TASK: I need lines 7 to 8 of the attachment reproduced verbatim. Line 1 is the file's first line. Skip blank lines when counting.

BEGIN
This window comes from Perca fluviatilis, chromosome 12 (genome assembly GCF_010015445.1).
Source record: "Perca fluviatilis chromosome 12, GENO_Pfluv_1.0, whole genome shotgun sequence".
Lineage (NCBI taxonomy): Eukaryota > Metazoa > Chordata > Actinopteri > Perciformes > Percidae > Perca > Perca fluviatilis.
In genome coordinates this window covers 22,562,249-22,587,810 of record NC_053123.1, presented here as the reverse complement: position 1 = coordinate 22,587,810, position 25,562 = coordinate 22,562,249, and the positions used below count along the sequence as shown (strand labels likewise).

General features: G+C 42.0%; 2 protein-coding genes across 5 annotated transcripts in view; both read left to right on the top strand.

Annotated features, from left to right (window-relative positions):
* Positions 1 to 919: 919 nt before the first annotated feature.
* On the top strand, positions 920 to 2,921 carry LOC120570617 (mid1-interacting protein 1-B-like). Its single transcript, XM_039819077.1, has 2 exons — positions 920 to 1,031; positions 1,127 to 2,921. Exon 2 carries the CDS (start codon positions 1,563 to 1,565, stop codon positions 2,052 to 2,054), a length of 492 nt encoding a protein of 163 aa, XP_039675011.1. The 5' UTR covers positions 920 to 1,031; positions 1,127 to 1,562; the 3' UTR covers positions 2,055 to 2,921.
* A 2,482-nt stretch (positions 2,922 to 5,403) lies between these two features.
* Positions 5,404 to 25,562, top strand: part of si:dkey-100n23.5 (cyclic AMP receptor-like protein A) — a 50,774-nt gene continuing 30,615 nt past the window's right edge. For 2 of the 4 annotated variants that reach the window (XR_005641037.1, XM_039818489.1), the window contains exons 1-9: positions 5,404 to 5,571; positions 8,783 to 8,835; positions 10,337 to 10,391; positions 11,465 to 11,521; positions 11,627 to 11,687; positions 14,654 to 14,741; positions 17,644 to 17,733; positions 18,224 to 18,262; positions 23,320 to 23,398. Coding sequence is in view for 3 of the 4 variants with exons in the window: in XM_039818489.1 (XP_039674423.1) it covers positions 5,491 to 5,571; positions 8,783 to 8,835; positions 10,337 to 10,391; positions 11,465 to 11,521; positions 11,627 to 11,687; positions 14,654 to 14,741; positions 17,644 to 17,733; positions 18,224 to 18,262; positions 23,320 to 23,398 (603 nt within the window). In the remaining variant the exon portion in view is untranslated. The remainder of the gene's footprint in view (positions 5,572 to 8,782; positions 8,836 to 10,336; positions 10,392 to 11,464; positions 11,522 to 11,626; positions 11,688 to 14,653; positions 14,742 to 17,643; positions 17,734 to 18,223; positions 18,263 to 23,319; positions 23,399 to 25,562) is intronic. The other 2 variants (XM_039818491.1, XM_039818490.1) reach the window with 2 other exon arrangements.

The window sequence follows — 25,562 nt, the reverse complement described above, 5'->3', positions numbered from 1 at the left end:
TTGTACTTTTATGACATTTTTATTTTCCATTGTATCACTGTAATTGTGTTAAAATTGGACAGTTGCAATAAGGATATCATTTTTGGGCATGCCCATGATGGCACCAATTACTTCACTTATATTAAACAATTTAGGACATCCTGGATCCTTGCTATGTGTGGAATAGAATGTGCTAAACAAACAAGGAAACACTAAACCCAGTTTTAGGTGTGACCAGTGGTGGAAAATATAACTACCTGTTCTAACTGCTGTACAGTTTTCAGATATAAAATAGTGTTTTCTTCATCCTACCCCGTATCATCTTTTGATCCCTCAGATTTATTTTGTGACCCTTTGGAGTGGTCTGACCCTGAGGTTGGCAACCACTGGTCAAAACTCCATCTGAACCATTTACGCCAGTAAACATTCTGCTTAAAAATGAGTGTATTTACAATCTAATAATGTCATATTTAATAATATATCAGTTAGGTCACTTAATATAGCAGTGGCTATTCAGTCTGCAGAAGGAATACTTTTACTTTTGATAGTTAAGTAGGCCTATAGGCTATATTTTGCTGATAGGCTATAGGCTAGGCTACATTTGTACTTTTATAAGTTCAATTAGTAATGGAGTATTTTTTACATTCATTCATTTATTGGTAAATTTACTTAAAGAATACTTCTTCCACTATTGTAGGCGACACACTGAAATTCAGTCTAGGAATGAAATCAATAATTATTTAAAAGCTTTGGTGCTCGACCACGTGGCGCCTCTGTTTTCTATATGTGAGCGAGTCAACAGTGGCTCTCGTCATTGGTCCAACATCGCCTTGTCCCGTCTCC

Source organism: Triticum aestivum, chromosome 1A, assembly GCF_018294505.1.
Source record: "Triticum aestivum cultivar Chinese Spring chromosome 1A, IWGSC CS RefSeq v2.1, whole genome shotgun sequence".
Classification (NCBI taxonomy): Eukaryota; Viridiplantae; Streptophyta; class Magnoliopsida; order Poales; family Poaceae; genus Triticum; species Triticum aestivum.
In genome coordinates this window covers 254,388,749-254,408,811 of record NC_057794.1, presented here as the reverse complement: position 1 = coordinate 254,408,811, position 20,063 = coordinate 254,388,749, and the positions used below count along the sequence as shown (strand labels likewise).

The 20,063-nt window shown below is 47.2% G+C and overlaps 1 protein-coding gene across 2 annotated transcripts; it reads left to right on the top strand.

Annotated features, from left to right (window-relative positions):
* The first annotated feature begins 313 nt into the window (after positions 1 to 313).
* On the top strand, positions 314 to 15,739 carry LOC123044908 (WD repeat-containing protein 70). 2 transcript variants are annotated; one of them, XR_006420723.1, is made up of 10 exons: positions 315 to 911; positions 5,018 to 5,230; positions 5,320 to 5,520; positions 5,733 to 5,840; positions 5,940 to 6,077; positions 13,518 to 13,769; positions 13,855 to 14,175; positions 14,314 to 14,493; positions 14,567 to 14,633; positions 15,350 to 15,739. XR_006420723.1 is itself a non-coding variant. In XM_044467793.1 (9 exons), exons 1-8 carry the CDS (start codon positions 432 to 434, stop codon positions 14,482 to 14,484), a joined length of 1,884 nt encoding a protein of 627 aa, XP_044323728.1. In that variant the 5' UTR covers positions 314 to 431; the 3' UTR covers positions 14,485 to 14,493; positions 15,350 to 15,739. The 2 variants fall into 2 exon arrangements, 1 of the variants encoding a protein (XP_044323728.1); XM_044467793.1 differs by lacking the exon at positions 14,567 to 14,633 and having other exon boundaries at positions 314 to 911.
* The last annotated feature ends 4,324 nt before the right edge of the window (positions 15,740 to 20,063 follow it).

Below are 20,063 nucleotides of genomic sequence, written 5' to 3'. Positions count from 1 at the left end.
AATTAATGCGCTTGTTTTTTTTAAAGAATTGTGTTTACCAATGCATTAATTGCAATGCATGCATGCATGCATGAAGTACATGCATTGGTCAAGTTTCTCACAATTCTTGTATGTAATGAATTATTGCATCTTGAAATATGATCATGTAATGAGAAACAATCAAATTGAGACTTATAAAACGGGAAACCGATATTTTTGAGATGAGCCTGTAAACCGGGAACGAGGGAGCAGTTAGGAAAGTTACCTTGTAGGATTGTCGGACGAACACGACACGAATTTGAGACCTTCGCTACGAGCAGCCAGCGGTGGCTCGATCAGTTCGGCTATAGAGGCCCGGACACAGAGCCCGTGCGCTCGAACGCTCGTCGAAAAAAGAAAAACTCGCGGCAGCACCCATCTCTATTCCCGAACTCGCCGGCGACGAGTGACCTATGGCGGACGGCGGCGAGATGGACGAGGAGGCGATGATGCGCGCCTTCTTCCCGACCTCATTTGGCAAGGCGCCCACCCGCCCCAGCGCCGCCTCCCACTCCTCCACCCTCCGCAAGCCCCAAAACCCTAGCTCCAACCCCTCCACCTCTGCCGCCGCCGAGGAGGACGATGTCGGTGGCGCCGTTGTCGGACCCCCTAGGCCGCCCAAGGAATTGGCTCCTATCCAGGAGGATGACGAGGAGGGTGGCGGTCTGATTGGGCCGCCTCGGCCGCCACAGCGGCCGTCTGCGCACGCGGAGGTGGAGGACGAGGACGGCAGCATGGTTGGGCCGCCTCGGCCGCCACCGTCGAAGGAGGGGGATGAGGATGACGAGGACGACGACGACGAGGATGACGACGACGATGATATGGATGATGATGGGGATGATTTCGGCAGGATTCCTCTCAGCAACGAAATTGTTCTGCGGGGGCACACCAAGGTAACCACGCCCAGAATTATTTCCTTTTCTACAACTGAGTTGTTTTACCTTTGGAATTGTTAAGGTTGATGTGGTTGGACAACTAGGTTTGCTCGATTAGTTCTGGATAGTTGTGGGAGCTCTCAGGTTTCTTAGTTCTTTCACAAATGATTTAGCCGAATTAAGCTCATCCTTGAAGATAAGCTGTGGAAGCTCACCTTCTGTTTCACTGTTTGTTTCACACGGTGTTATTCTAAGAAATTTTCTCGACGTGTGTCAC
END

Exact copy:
* Positions 1 to 919: 919 nt before the first annotated feature.
* On the top strand, positions 920 to 2,921 carry LOC120570617 (mid1-interacting protein 1-B-like). Its single transcript, XM_039819077.1, has 2 exons — positions 920 to 1,031; positions 1,127 to 2,921. Exon 2 carries the CDS (start codon positions 1,563 to 1,565, stop codon positions 2,052 to 2,054), a length of 492 nt encoding a protein of 163 aa, XP_039675011.1. The 5' UTR covers positions 920 to 1,031; positions 1,127 to 1,562; the 3' UTR covers positions 2,055 to 2,921.